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M. Cagers Duel Ivy Powers

Harvard Faces Tough Road Test Against Princeton, Penn

By Dov J. Glickman

Princeton is beatable. So is Penn, which sports a losing record for the first time in recent memory. Just ask Indiana and North Carolina--both of which defeated Princeton--or Villanova, Arizona, and Maryland, all of which have gotten the better of Penn this men's basketball season.

So this year's edition of Ivy League hoops' toughest weekend should be a breeze for the red hot Harvard Crimson, right?

The short answer is no. The Crimson does not possess the talent of such national powers as the Hoosiers, Tar Heels or Terrapins. But there are a few indications that Harvard's annual jaunt southward may go smoother this year than it has in the past.

"This weekend gives us a real chance to make a legitimate move in the Ivy League," Harvard point guard Tim Hill said. "If we can win two games, we'll be on top."

Expectations are running high for the Crimson (12-6, 5-1 Ivy), which has won six straight games, five of which were over league opponents.

While in previous years the best Harvard could hope to get out of a trip to Penn (7-9, 3-1) and Princeton (14-3, 4-0) was two narrow losses, this year's team is capable of beating the Ivy League's best.

The Crimson--which sports the league's leading offense, is strong inside and out--with all-time leading rebounder Kyle Snowden coming off a fabulous game against Yale in which he accumulated 25 points, 13 rebounds and three steals.

Snowden's partner under the basket, senior Chris Grancio, is a steady scorer and rebounder and has a knack for burning unsuspecting opponents from three-point land. Grancio leads the Crimson in three-pointers made--not too bad for a 6-8 post player.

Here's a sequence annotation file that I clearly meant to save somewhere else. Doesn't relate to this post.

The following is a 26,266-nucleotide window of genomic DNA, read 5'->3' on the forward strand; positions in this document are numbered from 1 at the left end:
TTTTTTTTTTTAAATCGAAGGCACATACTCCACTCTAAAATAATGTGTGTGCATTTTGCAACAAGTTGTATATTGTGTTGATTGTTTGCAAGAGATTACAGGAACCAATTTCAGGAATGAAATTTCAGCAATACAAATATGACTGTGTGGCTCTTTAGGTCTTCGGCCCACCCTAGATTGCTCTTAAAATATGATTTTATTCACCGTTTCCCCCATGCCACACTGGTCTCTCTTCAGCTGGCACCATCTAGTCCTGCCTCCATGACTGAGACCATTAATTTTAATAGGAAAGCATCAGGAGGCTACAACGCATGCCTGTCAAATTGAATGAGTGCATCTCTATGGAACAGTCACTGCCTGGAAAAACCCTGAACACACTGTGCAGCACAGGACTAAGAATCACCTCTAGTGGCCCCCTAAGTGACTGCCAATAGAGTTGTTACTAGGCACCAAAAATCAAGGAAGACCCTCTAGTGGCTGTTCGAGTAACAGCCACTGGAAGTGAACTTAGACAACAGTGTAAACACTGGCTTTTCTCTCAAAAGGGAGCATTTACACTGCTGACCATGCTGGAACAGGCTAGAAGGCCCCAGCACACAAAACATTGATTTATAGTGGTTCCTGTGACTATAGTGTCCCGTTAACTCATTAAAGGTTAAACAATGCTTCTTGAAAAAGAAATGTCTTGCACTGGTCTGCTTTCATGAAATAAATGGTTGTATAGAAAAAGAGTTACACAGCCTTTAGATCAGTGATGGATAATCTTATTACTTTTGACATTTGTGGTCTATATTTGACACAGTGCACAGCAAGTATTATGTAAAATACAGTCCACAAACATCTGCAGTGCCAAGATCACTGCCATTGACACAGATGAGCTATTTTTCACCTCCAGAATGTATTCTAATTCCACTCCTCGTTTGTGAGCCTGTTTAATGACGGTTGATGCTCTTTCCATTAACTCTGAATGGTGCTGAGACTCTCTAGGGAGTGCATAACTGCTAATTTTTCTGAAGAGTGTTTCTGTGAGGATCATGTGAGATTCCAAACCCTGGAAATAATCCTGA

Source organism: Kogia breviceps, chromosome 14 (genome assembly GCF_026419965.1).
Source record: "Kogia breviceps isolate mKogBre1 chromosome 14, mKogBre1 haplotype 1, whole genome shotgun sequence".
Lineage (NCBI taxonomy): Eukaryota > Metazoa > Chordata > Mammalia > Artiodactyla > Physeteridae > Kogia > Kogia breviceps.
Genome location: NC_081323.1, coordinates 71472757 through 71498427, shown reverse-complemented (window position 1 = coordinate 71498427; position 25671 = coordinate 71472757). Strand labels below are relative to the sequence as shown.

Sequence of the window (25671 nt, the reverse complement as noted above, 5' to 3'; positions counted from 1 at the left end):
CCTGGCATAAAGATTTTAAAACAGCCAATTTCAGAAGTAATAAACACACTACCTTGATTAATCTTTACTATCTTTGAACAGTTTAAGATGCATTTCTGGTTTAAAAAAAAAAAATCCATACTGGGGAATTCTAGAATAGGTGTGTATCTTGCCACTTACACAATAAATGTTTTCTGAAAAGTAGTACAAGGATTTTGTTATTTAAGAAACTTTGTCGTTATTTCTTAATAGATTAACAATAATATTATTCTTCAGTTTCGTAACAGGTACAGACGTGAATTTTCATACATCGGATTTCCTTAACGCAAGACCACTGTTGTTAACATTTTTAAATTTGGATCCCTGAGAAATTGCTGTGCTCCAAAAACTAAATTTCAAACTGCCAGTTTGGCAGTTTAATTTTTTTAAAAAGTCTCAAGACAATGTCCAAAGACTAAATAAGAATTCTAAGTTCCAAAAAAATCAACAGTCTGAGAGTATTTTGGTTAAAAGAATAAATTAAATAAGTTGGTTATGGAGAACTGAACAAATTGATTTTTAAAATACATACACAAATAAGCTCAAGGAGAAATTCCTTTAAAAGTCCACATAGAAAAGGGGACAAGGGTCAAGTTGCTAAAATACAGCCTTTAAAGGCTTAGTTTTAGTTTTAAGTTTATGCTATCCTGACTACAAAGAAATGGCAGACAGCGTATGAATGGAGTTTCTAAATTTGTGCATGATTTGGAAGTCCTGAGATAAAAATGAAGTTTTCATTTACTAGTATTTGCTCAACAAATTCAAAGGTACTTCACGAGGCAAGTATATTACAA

Opposing defenders will also need to contend with the Crimson's hot hand, Mike Scott--who is averaging 16.7 points for the last four games--and Hill--who has dished out 34 assists in the last five contests and is very dangerous when he gets dribble penetration.

Throw in Hill's backcourt mate--perimeter threat David Demian--and the outside touch of sixth-man David Weaver, and it's no wonder the Crimson have run up the league's top scoring totals this season.

Of course, Princeton plays notoriously tight defense, but Harvard's backcourt leader is not intimidated.

"Princeton is trapping a little more and they might try to put on some ball pressure in the backcourt," Hill said. "But we're going to be strong with the basketball, play good team offense, and hit the open man."

On the other side of the ball, Harvard has held its last six opponents to 61 points or less, thanks in large part to Scott, who set a school mark with seven steals in a win over Yale Saturday night. But the key to the Crimson's success has been a cooperative effort.

"We have to play team defense and take care of the backboards to stop [Penn and Princeton]," Hill said.

Beyond that, Harvard will have to find a way to contain Princeton's weapons, forward Gabe Lewullis and guards Sydney Johnson and Brian Earl. Lewullis and Earl combined for 84 points in three games last week, and the lightning-quick Johnson ranks among Princeton's all-time scorers.

Tonight there will be no letting up as the Crimson encounter Michael Jordan (no joke) for the first time. The Penn freshman has been eating up the Ivies just like his namesake, garnering Rookie of the Week honors four times.

The Quakers also possess deadly outside shooters such as sophomore Jed Ryan and junior Garett Kreitz who can really spread a defense, and a powerful inside force in 6-7 Paul Romanczuk. After what should prove to be an exhausting night at the Palestra against Penn, Harvard must come to the Jadwin Gymnasium in Princeton ready to hustle. Hill is not concerned, though.

"Once we get in our Ivy mode we'll be O.K.," he said. "Of course we will have to focus in on the second game [versus Princeton] when our legs will be a little tired."

If the Crimson cagers can pull off a sweep, they won't feel a thing.

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